• FIVE The Coming of the Flood
      (pp. 142-180)

      In Talheim bei Hilbronn, a small town in Württemberg, the mayor’s office announced on November 11, 1938: “Relations with Jews . . . 1) He who still has relations with Jews, in spite of all the warnings, will be publicly beaten on the Jewish pillory; 2) Any public presence of Jews in streets, squares or in their vicinity is from now on forbidden.”¹ The order was revoked a week later after Jews who could not buy food went starving. In big cities and small towns, only rarely did one now see a Jew on the street. Jews did not go...

  8. Part III 1941–1945:: The Jew as the Origins of History

    • SIX Imagining a Genesis
      (pp. 183-232)

      Police Battalion 309 of the German army entered Bialystok without a fight on June 27, 1941. The city, in the Soviet area of north-eastern Poland, was home to 100,000 people, half of them Jews. The commander, Lieutenant General Johann Pflugbeil, had orders to “clean up the city of population that is considered a German enemy.” An orgy of violence began in the city center, an area inhabited mostly by Jews. In the afternoon, German soldiers led hundreds of Jews into the main synagogue, now surrounded by machine guns. When the building had been filled with more than seven hundred Jews,...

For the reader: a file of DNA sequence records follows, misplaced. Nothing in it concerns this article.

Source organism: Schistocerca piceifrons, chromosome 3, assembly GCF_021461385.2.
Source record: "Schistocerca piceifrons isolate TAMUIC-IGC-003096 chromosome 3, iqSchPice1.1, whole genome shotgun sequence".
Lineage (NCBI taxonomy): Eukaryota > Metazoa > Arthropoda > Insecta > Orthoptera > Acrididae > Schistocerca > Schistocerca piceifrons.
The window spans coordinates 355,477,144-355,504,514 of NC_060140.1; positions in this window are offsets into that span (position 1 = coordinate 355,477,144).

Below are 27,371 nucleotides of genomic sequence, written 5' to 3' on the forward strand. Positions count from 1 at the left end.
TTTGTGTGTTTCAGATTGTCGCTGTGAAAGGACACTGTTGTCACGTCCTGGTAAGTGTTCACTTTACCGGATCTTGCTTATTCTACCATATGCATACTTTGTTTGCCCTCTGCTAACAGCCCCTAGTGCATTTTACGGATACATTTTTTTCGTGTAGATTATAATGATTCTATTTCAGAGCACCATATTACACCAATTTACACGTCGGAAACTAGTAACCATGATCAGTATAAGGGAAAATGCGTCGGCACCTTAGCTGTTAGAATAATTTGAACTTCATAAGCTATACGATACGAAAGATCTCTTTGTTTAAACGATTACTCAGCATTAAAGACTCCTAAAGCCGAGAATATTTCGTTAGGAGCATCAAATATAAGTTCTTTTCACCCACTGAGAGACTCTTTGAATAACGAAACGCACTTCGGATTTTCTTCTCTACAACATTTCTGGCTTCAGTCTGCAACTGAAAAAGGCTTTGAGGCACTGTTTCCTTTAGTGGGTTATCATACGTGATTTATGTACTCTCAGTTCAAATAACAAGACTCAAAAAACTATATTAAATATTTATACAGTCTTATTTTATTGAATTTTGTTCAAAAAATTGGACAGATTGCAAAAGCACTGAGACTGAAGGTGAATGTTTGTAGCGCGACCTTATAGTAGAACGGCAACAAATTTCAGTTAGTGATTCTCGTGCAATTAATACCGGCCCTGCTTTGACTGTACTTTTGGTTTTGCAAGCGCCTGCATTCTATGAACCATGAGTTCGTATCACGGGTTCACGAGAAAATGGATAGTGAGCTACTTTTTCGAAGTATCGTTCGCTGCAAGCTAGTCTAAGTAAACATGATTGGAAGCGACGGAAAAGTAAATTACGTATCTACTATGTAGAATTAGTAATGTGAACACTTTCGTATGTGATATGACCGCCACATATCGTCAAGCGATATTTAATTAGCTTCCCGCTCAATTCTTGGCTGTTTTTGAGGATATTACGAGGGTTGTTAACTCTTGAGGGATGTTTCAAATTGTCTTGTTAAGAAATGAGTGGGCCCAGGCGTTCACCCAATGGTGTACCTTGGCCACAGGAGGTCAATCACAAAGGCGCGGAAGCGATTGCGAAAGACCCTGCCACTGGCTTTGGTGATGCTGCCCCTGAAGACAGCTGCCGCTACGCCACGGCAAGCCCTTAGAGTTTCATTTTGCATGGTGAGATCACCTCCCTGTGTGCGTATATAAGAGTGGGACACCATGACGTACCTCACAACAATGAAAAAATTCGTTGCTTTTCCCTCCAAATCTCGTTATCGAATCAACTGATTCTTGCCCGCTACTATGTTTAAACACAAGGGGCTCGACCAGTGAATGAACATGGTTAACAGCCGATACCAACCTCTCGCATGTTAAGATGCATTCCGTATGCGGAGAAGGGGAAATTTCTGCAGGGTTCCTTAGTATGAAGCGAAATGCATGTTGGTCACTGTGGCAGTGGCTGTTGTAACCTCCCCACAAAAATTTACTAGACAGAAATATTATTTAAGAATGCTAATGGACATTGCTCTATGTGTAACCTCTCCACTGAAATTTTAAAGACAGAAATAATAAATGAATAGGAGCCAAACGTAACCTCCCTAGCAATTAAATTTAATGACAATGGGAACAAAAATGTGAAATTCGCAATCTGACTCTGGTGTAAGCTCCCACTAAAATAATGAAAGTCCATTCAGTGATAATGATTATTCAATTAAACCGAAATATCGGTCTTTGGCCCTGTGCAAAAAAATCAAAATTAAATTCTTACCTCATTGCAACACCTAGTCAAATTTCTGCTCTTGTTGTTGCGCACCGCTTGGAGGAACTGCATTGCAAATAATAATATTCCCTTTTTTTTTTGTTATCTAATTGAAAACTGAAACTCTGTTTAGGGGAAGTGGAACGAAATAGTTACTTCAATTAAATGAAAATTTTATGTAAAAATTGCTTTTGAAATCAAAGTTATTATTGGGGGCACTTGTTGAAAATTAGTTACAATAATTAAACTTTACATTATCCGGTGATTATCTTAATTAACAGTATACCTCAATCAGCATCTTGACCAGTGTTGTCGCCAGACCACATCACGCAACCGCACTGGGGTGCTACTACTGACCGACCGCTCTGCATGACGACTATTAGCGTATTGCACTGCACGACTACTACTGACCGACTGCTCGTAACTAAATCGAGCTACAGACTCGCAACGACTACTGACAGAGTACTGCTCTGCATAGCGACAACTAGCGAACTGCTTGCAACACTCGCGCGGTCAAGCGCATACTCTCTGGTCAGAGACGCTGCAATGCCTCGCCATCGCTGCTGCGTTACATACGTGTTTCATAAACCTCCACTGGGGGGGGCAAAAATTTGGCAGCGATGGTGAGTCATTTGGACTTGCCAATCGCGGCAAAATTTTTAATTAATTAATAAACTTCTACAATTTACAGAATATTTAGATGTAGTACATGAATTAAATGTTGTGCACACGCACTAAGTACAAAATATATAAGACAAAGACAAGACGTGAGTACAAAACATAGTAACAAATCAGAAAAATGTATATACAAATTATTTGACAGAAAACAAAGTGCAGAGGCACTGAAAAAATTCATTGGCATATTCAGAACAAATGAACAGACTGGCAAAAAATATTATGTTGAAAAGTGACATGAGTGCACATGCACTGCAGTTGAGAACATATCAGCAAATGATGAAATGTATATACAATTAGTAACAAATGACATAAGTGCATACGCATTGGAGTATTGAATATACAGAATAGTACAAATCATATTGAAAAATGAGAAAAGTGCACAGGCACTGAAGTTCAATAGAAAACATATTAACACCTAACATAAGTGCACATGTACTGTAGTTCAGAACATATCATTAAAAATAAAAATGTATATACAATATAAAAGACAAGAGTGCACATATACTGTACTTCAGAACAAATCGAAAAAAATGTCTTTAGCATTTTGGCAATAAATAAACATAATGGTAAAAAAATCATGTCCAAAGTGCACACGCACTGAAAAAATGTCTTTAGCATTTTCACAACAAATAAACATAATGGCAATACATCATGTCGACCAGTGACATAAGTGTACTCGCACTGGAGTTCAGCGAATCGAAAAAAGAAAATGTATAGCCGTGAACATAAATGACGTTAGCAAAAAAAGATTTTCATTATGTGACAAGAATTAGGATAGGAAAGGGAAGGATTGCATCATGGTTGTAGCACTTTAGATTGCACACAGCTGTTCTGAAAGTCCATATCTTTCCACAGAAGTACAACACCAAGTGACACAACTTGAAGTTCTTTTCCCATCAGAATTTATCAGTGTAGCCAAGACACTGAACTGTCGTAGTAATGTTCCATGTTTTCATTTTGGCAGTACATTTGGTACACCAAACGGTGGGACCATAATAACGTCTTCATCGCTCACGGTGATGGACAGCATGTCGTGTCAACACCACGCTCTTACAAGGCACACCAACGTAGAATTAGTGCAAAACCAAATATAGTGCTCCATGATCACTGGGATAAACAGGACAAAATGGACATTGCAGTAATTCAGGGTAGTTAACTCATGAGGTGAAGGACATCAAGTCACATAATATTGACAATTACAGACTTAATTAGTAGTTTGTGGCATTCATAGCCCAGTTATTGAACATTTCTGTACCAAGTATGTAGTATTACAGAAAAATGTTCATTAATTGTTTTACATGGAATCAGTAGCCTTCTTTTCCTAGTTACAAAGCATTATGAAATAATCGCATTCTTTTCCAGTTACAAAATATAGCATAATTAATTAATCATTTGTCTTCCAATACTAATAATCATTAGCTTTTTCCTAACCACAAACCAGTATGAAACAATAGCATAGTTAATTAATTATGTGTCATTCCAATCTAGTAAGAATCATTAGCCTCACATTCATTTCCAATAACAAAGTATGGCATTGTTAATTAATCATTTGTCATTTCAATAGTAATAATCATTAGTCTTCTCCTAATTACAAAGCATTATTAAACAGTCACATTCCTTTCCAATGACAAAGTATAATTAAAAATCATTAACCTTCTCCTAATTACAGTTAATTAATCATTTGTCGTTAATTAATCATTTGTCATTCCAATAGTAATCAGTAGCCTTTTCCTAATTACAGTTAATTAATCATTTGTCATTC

• Epilogue: A World with Jews
      (pp. 233-246)

      The war ended, sorting out lives and fates. The Germans now faced a world without Nazism but with Jews. Hitler committed suicide in Berlin on April 20, 1945; Goebbels and his wife, Magda, after arranging to kill their six children, on May 1; Himmler, while in British custody, on May 23; and Göring, sentenced to death at the Nuremberg Trials, on October 15, 1946, a day before he was to be hanged. Walter Frank, the historian and president of the Reich Institute for History of the New Germany, committed suicide on May 9, believing that the world no longer held...

  9. Notes
    (pp. 247-268)
  10. Illustration Credits
    (pp. 269-272)
  11. Index
    (pp. 273-284)